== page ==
...One need only watch the lack of care given the average infant in the congested districts of any large city, because of the lack of knowledge that the mother has of the danger of not properly looking after the child's feeding for the first two years of its life, to see the enormous amount of good (if from no other point of view than this alone) our milk station is bound to do...

...The milk station, which has now been operated a little over a month, has grown to proportions beyond even our own expectations. We have sold over 41,000 glasses of milk the first month...

...We found many persons taking advantage of the sale of the milk and crackers, and regularly making at least one meal a day on this splendid substitute, especially during the hot summer months, for meat and other heavy foods.

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Chag Shavuot sameach!

 

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Publications on Difference at Passover

Four Cups

Across Barriers

 

Publications on the mixed, modern Seder

 

The First Cup: Mixed Marriages

Passover, a Lesson in Inclusiveness

Adam Bronfman, Kerry M. Olitzky, 2009

 

The Second Cup: Jews and Christians

Is Every Seder Kosher for Passover?

A. James Rudin, 1999

 

The Third Cup: Jews and Palestinians

Sharing Pesach with a Palestinian

Lawrence Baron, 1988

 

The Fourth Cup: Jews and Jews

Keeping Peace at the Seder Table

Sally Shafton, 1984

 

Explore many more publications about Passover at bjpa.org

International Agunah Day

Today is Ta'anit Esther, and also International Agunah Day, a day recognizing the struggles of agunot, "anchored/bound ones," Orthodox Jewish women whose husbands refuse to grant their wives a get (religious divorce), even though the two no longer live as a couple -- preventing the woman, according to traditional Jewish law, from remarrying.

A few resources: Dr. Rachel Levmore, a rabbinical court advocate and anti-get-refusal activist, has articles on International Agunah Day in both the Jewish Press and the Jerusalem Post. The Jewish Orthodox Feminist Alliance (JOFA) also has a page of resources and links on the agunah issue. (In 2007 they placed this six-page advertisement in the NY Jewish Week on Ta'anit Esther / International Agunah Day.)

BJPA holdings include many publications touching on this issue. Among them are:

Cohen's Comments: The Gender Salary Gap

In this installment of our video series, BJPA Director Steven M. Cohen examines and evaluates potential explanations for the salary gap between women and men in the Jewish communal field.

He gives special mention to the work being done by Advancing Women Professionals and the Jewish Community.

 

Mediterranean Family Size - Religious Israeli Jewish Women Win (Lose?)

Women and Demography in the Mediterranean States (2009), by Ariela Keysar, compiles and analyzes demographic data from Algeria, Egypt, Turkey, Israel, Italy, Greece, Spain, and France.

The general results were unsurprising - lower fertility is associated with women's greater participation in the workplace and educational, civil and social equality. More surprising, however, is that family size has decreased across the board, even in the most religious countries (based on questions about the importance of God and religion in people's lives).

For example, Morocco has the lowest rate of female literacy and education, and also relatively low female workplace participation, nevertheless saw the average number of children per woman decrease from 6.9 at the beginning of the '70s to 2.4 in the last couple of years. The highest current fertility rate is in Syria, which is only 3.1.

This data suggests that somehow, contraceptive technology, education, and use, is penetrating even through both political oppression and religious conservatism. Unfortunately, the scope of the article doesn't include an exploration of the cause and means for this transformation, but it certainly seems encouraging.

The article includes some reflections on Israel:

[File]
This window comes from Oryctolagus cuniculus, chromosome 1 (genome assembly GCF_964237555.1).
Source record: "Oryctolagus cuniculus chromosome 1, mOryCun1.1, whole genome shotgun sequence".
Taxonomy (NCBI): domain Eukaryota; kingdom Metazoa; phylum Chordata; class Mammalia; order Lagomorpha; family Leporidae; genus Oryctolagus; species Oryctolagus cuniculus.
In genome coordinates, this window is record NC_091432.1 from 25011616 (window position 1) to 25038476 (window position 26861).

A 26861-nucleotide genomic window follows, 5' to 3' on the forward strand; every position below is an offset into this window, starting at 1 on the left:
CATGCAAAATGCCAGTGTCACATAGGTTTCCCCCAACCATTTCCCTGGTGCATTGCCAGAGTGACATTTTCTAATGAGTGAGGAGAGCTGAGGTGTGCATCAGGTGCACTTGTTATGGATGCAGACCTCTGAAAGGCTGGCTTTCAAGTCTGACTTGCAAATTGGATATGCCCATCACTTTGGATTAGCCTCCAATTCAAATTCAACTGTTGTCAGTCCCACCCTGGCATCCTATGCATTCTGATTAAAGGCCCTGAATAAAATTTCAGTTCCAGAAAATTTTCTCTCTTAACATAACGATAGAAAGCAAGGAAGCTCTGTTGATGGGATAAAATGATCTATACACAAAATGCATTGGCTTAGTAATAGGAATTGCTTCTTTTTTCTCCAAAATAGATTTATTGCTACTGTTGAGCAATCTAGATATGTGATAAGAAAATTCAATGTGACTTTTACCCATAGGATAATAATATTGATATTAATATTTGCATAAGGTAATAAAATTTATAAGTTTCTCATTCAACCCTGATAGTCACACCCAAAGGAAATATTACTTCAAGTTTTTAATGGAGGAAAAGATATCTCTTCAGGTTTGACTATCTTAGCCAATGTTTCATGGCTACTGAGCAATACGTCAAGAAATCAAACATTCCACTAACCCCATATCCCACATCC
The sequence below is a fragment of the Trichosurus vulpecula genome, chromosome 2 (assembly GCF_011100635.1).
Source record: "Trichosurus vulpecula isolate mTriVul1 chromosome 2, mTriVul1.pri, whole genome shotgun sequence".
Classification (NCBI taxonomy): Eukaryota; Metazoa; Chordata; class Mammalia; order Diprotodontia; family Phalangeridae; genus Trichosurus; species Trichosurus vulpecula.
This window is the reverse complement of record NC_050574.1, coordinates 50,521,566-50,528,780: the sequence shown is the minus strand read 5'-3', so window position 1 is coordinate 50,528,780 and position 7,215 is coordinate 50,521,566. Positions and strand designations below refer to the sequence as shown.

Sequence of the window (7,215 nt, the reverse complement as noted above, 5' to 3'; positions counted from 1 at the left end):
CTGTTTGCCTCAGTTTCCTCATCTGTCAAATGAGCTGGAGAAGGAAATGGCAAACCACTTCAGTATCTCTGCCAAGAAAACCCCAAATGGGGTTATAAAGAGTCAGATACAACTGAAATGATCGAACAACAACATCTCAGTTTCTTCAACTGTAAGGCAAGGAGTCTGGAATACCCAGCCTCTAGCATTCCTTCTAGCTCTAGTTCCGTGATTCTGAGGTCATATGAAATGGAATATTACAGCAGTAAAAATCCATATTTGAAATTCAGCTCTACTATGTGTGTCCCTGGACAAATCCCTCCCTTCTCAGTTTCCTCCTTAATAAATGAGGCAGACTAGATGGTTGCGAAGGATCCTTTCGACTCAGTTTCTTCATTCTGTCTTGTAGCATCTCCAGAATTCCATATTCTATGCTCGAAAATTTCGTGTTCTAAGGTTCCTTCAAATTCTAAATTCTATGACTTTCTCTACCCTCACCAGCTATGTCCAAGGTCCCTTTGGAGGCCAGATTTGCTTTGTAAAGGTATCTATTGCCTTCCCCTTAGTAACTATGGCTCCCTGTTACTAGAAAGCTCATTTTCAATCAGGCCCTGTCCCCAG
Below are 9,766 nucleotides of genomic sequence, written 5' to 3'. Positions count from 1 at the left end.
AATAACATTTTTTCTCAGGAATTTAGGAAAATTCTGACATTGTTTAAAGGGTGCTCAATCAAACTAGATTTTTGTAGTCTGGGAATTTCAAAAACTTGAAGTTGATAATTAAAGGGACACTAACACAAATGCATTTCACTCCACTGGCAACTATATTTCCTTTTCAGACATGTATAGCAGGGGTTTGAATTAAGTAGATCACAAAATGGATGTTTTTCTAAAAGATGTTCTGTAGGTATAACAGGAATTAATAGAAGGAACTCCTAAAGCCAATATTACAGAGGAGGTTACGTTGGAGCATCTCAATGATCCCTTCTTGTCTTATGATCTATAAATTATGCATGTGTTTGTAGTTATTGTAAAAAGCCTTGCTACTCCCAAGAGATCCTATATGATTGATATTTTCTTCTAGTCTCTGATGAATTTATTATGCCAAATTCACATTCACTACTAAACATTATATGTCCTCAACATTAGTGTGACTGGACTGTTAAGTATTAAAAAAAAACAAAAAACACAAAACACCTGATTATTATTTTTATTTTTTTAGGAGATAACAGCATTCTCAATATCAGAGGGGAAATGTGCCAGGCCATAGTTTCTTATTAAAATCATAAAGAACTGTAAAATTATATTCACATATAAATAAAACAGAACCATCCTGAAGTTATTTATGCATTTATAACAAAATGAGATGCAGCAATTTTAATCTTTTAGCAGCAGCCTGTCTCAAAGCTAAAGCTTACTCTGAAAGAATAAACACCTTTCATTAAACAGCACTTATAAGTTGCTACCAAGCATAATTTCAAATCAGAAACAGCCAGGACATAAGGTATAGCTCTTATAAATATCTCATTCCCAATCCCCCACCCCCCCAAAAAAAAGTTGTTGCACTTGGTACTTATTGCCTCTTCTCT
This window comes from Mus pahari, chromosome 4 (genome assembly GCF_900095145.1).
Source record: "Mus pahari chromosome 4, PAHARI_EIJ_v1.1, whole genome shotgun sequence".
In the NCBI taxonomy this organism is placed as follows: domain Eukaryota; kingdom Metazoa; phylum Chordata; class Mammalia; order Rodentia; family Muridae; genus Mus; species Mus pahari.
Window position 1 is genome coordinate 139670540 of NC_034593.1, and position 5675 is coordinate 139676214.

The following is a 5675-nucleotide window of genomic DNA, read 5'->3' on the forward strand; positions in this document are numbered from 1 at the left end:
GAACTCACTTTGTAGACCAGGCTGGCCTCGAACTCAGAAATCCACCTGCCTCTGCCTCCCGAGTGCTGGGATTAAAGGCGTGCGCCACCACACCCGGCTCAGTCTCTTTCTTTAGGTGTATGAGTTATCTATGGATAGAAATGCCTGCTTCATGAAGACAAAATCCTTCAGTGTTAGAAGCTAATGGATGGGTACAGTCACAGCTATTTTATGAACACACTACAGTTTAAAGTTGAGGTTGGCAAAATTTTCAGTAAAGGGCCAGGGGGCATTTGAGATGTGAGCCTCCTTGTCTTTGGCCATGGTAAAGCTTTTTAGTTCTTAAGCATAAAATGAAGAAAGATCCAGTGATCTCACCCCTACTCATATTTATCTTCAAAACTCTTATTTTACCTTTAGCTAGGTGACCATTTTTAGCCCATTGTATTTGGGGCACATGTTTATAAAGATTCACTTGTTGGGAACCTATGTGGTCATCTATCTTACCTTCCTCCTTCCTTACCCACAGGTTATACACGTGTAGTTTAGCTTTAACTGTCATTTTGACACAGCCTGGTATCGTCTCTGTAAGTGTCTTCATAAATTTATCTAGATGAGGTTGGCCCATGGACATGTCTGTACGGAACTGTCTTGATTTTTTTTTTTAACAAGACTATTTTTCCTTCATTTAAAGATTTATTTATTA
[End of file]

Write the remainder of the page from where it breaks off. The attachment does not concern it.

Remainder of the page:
Israel is a unique example of an advanced country with a modern health system, high educational attainment of women and high level of female labor force participation (Figure 9-8), and yet a high total fertility rate of 2.8. Israeli data are for Jewish women only. DellaPergola showed major differences in fertility patterns by religiosity among Jewish women in Israel. In 2005, the most religious Jewish women had 4.7 children compared with only 1.7 children for secular Jewish women. DellaPergola attributed the large gaps to “powerful differentiation of family norms related to religious norms and religiosity.”

 It's interesting and probably unfortunate that the Israel data only seems to count Jewish women. One advantage of that is that it perhaps offers a clearer picture of the role of religious versus political/civic influences on fertility.

The religious Jewish fertility rate of 4.7 seems incredibly high, considering that no Mediterranean country (but Syria) has a rate over 3. Perhaps in this case, higher levels of women's health care and achievement actually contribute to a higher fertility rate?

For more insight, explore BJPA's resources on Jewish fertility and family size.

 

Relationship-endings and Jewish communities

American Jewish marriages end in divorce at a similar rate as American marriages in general. In her article, Rekindling Tradition as Life Partnerships End, Kathleen Jenkins uses dozens of qualitative interviews with Jewish divorce(e)s and clergy to explore how divorce affects Jewish practices, attachments, and needs.

All the participants talked about how negatively divorce impacted their home practice, shabbat and holiday celebrations. Many turned or returned to synagogue congregational life as a source of meaningful Jewish engagement. Singing, communal prayer, and various rituals that communities have developed, like a mikvah visit associated with the completion of the divorce or the recitation of kaddish for the death of the relationship, could be sources of comfort and meaning.

On the other hand, respondents also often described experiences of silence, frustration, and shame: synagogue dues not accessible to a suddenly poorer unit; activities centered around families; fear of gossip and/or anxiety around divorce making discussions of divorce feel taboo, etc.

The author points out that the transitional period after a divorce is a time of rich spiritual potential, one that Jewish communities and clergy should not overlook in terms of outreach and building communal connections. Her recommendations include ideas like explicitly including divorce in references to areas of pastoral care and not shying away from mentioning divorce in sermons; establishing and offering ritual practices associated with divorce; and diversifying synagogue activities beyond the normative family model.